This research highlights the need to focus on young people who are most socially excluded and least likely to transition successfully from lockdown. Exclusion and alienation can lead to concerning social issues such as radicalisation. Youth radicalisation and the associated use of violence has been a growing concern in Europe. There has been a considerable increase in hate speech, hate crimes and attacks on migrants and refugees, and violent xenophobia, as well as a rise in religious and political extremism. These concerns have highlighted the urgent need to work with young people, in order to identify and address the root causes and prevent violent radicalisation. (García López & Pašić, 2018)
This can be expected to rise with the recession that COVID-19 has already triggered, leading to further reduction in education and employment opportunities. Also, in the context of the COVID-19 crisis we are seeing a rapid growth in less usual types of radicalisation and the emergence of new types of extremist ideas and networks based on conspiracy theories and fake news, much of which is and will be exploited by radical recruiting groups, some traditional and some newer.
ESRI, (2017) Off to a Good Start? Primary School Experiences and the Transition to Second-Level Education Economic and Social Research Institute, Dublin.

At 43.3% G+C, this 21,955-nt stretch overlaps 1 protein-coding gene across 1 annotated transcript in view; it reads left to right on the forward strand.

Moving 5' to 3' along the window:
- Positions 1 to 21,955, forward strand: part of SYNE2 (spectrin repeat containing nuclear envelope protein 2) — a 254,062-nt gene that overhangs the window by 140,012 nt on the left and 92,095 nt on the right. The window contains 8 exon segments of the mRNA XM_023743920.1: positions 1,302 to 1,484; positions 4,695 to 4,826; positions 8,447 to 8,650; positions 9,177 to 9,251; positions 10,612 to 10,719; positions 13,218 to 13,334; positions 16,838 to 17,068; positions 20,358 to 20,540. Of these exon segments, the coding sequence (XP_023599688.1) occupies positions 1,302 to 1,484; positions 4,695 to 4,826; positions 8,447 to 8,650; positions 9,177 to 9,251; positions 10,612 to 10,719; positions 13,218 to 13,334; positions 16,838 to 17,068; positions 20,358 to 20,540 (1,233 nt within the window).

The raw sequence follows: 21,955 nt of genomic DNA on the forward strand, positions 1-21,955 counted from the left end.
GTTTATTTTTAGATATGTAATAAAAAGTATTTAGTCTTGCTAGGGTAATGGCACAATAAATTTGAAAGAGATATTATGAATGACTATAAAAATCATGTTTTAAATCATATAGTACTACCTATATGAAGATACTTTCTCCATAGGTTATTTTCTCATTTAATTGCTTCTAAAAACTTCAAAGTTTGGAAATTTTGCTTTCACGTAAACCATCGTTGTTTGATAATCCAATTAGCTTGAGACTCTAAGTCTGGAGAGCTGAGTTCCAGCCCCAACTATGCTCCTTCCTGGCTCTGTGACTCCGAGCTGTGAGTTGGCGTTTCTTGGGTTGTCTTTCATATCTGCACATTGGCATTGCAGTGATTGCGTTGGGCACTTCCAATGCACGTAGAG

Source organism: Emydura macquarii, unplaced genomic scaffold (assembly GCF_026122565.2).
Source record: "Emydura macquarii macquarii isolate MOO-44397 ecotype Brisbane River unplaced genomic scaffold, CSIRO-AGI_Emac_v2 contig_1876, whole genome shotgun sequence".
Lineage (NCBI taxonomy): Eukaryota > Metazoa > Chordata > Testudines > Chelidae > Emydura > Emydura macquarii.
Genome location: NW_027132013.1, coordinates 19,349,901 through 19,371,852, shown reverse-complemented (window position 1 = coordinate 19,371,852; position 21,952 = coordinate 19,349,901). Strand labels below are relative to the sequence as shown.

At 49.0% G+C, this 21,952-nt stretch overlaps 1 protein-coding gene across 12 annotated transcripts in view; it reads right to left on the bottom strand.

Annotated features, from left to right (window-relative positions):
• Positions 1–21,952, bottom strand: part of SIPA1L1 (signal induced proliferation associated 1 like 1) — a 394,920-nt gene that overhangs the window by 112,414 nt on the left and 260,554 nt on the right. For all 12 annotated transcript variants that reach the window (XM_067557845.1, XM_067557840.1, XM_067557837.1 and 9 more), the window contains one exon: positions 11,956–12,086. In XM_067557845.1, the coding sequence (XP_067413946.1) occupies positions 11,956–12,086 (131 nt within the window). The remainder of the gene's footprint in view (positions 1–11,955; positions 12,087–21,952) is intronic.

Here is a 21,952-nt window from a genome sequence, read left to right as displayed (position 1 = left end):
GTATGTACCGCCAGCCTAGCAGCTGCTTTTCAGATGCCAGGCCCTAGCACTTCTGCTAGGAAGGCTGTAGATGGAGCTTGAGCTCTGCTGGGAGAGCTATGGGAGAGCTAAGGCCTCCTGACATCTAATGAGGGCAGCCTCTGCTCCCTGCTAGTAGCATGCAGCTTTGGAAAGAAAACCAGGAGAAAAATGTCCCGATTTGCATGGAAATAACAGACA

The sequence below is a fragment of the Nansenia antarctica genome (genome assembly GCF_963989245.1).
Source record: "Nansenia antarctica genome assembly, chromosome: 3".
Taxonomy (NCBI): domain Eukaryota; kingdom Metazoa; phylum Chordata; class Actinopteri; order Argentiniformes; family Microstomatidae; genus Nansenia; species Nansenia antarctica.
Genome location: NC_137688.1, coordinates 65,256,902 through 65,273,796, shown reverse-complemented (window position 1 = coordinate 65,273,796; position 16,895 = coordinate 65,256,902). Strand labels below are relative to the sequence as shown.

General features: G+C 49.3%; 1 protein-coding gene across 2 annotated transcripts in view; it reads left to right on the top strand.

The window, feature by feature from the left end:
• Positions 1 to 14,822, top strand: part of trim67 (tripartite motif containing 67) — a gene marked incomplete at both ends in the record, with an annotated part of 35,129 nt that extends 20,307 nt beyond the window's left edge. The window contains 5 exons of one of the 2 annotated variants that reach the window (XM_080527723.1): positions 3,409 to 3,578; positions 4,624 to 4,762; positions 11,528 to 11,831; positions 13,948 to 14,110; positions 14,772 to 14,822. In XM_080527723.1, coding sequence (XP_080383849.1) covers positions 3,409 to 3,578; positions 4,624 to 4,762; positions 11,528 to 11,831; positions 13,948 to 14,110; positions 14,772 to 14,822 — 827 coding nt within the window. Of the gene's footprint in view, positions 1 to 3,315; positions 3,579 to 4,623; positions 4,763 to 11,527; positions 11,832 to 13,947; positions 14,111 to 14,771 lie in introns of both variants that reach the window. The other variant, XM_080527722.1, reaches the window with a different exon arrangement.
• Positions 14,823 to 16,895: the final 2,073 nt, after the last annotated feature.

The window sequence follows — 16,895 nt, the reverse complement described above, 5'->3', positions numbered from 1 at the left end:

ESRI, (2020), The implications of the Covid 19 Pandemic for Policy in Relation to Children and Young People: A research Review, Economic and Social Research Institute, Dublin.
Eurofound (2012), NEETs – Young people not in employment, education or training: Characteristics, costs and policy responses in Europe, Publications Office of the European Union, Luxembourg.
Eurofound (2014), Mapping youth transitions in Europe, Publications Office of the European Union, Luxembourg.
Eurofound (2016), Exploring the diversity of NEETs, Publications Office of the European Union, Luxembourg
Freeman, R. and Wise, D. (1982) The youth labour market problem: Its nature, causes, and consequences, University of Chicago Press, Chicago.
García López, M. A. & Pašić, L. (2018) ‘YOUTH WORK AGAINST VIOLENT RADICALISATION Theory, concepts and primary prevention in practice’ The Youth Partnership Report, Council of Europe and European Commission
Nalbantian, R. H., Guzzo, R. A., Kieffer, D. & Doherty, J. (2004) Play to Your Strengths: Managing Your Internal Labor Markets for Lasting Comparative Advantage. New York: McGraw-Hill
OECD (2016), Faces of Joblessness in Ireland, OECD Publishing, Paris, https://www.oecd.org/els/soc/Faces-ofJoblessness-in-Ireland.pdf
Williamson, H. (1997), ‘Status Zer0 youth and the “underclass”: Some considerations’, in MacDonald, R. (ed.), Youth, the ‘underclass’ and social exclusion, Routledge, London.
Results of the expert group set up under the European Union Work Plan for Youth for 2016-2018 (2017) ‘The contribution of youth work to preventing marginalisation and violent radicalisation – A practical toolbox for youth workers & Recommendations for policy makers’ Luxembourg: Publications Office of the European Union